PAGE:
|Message: Re: Spin tracking of moving muons||Not Logged In (login)|
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> 3) As for your last question, the missing third term is an oversight. I > noticed it a little while ago when I went back to Jackson. I made mental > note to investigate and fix it. Actually, I have no feeling as to when > this term (size of E field and beta) becomes sizable relative to the > others. Until now, I only thought of E fields inside drift chambers. > According to Jackson: "If the particle is relativistic (beta->1), even > the presence of an electric field causes the longitudinal polarization > to change only very slowly, at a rate proportional to gamma**(-2) times > the electric field component perpendicular to v_vector." (I assume you > are dealing with 'surface muons' - longitudinal polarized muons?)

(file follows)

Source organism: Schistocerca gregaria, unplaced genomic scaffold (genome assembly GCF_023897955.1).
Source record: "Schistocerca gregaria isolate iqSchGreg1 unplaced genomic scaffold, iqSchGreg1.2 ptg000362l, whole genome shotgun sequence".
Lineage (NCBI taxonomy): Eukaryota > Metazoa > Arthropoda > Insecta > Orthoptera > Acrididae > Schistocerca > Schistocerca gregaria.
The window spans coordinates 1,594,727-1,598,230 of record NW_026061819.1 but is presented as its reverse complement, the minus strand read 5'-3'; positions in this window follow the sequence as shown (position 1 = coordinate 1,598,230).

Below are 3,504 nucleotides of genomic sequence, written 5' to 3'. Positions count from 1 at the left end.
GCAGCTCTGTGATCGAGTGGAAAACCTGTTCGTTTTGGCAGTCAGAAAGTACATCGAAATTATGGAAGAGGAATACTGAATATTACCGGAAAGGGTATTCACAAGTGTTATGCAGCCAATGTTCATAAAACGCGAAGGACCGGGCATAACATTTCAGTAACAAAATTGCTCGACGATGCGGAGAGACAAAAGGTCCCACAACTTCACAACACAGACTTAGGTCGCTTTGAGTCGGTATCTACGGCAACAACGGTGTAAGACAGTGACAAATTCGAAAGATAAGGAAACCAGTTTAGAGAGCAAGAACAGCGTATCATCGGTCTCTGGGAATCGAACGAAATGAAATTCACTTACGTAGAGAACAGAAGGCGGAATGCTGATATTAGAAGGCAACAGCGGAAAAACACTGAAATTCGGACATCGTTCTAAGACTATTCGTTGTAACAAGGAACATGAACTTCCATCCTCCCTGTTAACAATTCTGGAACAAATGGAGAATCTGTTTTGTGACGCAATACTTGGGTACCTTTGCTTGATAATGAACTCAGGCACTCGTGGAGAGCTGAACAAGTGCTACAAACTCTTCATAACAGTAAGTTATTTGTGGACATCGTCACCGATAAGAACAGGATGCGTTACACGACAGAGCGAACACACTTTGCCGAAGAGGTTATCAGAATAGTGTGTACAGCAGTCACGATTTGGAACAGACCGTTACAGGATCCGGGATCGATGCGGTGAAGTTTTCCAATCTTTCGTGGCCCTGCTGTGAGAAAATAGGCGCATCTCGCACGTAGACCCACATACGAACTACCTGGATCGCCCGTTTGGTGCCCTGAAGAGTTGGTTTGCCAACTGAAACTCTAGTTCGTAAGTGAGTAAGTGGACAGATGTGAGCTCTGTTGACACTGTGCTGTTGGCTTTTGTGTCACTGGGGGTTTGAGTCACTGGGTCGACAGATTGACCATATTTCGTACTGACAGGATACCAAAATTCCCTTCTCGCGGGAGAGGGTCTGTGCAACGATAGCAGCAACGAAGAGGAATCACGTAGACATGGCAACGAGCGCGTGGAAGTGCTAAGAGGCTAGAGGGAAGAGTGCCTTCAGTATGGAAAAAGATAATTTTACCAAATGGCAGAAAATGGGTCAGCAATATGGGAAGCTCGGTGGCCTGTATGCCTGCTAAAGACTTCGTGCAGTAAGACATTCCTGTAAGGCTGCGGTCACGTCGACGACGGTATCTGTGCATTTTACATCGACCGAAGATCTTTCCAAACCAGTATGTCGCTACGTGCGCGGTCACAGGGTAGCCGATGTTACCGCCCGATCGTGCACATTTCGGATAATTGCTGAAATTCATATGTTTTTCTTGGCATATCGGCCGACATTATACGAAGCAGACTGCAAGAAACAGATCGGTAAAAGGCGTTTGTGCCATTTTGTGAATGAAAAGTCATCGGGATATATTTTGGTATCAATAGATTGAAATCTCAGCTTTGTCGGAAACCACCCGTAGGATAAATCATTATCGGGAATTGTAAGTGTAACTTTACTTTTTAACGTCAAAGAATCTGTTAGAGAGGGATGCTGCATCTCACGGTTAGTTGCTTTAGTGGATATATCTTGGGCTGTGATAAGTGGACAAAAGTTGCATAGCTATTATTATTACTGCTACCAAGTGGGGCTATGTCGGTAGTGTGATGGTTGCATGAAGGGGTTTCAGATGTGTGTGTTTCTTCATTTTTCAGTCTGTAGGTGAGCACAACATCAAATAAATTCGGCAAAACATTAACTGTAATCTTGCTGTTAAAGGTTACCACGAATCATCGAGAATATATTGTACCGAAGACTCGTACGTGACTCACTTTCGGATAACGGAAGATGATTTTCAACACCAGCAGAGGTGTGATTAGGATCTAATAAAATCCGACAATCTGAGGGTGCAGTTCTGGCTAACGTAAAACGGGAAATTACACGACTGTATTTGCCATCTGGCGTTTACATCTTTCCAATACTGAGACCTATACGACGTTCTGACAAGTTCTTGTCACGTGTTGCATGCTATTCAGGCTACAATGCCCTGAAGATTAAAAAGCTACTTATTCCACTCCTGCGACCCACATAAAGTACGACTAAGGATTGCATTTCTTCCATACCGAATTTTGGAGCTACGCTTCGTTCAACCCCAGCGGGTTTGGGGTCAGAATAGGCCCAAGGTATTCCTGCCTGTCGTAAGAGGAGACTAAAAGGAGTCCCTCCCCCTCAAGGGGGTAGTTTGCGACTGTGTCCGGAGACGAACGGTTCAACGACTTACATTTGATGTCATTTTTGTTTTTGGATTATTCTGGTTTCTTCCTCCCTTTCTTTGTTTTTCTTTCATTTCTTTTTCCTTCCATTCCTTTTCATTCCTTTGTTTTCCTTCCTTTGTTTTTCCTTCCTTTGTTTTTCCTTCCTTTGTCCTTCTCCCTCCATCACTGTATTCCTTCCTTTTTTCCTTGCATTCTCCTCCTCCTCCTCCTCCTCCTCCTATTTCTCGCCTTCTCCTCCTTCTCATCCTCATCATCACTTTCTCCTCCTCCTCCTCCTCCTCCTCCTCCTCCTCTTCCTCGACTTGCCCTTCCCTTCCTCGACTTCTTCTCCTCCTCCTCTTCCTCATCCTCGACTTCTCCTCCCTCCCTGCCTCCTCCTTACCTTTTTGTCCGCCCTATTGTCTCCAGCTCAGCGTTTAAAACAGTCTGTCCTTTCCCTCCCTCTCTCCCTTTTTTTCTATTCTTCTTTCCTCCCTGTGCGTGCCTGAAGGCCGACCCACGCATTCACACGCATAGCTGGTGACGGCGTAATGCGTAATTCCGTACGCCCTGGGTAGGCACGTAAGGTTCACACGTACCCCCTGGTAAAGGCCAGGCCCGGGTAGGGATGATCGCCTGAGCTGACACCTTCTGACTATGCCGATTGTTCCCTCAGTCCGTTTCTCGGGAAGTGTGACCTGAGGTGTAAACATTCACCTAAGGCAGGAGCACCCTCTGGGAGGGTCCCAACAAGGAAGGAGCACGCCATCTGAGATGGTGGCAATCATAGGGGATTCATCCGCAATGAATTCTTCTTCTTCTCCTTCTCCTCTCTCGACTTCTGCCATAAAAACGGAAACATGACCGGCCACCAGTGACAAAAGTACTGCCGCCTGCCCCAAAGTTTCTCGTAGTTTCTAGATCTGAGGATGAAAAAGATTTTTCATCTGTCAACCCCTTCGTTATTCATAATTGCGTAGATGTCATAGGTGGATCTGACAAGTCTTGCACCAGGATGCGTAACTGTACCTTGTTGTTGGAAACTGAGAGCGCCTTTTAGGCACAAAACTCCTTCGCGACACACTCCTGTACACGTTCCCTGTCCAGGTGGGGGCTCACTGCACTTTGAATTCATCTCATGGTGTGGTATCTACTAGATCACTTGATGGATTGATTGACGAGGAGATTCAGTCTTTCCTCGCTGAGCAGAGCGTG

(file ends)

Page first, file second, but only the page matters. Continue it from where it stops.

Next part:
In a few months I will be interested in simulating polarized muons in a muon cooling channel. This involves RF cavities with electric fields of 10-30 Mega-Volts/meter, perhaps more. There are also magnetic fields up to 30 Tesla, perhaps more. The muon momentum starts 200-600 MeV/c or so, and depending on application remains above ~100 MeV/c or decreases all the way down to zero. So I hope you can implement this without approximation, including terms which might be negligible in some physical situations.
The highly-polarized muons come from forward or backward decays of pions, so they are essentially longitudinally polarized.